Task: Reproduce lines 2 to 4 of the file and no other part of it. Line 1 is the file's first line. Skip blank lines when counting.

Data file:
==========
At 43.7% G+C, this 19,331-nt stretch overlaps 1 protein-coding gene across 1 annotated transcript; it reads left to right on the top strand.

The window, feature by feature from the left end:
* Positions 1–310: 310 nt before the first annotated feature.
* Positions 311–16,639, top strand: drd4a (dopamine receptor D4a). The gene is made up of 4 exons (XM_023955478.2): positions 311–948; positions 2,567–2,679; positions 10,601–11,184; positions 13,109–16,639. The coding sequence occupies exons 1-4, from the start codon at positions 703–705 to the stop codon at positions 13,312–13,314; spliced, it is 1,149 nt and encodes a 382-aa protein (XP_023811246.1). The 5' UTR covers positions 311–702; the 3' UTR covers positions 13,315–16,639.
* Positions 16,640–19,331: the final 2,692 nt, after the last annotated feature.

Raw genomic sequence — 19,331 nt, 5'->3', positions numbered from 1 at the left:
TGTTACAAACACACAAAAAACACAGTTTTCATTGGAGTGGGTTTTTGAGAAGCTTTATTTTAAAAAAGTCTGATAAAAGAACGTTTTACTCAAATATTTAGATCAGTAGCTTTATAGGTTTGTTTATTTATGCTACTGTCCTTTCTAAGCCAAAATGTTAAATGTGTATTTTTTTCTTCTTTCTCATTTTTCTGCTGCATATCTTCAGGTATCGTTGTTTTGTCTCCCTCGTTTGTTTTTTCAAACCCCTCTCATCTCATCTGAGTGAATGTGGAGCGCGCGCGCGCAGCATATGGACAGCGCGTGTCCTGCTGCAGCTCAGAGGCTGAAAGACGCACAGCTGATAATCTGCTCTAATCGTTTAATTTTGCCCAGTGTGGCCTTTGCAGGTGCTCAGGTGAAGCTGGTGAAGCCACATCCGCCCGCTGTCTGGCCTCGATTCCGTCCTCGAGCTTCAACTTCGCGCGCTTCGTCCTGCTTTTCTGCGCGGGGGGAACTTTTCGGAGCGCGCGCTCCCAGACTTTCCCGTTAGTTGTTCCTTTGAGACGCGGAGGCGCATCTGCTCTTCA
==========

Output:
The window, feature by feature from the left end:
* Positions 1–310: 310 nt before the first annotated feature.
* Positions 311–16,639, top strand: drd4a (dopamine receptor D4a). The gene is made up of 4 exons (XM_023955478.2): positions 311–948; positions 2,567–2,679; positions 10,601–11,184; positions 13,109–16,639. The coding sequence occupies exons 1-4, from the start codon at positions 703–705 to the stop codon at positions 13,312–13,314; spliced, it is 1,149 nt and encodes a 382-aa protein (XP_023811246.1). The 5' UTR covers positions 311–702; the 3' UTR covers positions 13,315–16,639.